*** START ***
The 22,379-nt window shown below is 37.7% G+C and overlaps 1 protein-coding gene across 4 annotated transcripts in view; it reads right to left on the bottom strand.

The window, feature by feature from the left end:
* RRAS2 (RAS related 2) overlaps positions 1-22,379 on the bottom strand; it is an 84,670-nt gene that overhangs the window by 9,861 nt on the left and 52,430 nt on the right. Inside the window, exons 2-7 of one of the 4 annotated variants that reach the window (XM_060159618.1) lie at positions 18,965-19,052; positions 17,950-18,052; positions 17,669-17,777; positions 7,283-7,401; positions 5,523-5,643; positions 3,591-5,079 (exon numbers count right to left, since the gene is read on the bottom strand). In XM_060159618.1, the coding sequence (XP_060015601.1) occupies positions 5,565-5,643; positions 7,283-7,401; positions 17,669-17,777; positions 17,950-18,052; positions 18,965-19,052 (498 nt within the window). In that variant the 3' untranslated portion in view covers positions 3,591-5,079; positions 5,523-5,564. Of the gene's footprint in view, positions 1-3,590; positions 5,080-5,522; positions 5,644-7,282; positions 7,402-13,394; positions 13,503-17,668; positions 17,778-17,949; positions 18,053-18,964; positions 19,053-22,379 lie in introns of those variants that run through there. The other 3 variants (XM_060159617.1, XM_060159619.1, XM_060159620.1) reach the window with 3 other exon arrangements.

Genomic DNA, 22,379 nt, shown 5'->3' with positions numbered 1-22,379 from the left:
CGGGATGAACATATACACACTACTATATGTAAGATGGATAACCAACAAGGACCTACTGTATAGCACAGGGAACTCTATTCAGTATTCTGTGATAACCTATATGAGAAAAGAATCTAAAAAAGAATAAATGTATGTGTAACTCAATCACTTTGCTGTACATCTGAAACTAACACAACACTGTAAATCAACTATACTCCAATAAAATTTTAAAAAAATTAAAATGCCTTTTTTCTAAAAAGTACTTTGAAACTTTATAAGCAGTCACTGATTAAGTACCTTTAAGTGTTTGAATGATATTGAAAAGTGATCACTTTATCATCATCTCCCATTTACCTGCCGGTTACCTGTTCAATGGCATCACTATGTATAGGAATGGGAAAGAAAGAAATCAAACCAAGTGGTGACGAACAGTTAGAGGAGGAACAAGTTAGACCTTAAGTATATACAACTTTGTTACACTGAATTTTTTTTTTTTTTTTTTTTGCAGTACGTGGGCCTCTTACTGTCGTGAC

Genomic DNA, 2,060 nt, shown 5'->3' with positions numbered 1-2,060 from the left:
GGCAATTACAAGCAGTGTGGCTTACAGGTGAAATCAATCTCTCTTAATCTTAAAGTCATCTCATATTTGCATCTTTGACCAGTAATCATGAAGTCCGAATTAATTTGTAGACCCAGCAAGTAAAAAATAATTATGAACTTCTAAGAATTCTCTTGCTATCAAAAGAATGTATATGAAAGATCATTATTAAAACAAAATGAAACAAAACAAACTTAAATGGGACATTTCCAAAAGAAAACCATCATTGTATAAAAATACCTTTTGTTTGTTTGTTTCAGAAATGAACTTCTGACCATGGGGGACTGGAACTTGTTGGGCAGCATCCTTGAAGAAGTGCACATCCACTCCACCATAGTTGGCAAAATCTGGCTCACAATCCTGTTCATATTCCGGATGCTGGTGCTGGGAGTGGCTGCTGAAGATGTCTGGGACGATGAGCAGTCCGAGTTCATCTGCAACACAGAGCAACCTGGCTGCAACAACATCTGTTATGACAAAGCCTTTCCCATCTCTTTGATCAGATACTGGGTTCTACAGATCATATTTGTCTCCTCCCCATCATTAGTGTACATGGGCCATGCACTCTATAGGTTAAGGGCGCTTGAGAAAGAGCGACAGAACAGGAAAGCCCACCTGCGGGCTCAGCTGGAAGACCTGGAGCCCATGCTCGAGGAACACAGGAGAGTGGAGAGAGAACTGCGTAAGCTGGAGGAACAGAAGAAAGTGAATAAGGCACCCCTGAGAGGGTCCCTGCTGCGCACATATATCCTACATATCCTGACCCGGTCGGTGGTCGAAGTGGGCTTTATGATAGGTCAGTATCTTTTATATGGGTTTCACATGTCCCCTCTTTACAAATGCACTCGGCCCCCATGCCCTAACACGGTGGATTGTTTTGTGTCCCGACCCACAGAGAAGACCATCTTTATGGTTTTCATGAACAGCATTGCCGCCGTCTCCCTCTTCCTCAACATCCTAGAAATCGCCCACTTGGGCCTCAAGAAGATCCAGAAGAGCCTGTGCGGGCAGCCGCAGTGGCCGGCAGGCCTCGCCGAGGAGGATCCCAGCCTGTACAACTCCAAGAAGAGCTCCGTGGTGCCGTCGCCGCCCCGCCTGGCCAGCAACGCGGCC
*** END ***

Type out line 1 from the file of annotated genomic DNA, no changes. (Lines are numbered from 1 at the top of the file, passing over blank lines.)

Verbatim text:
The 22,379-nt window shown below is 37.7% G+C and overlaps 1 protein-coding gene across 4 annotated transcripts in view; it reads right to left on the bottom strand.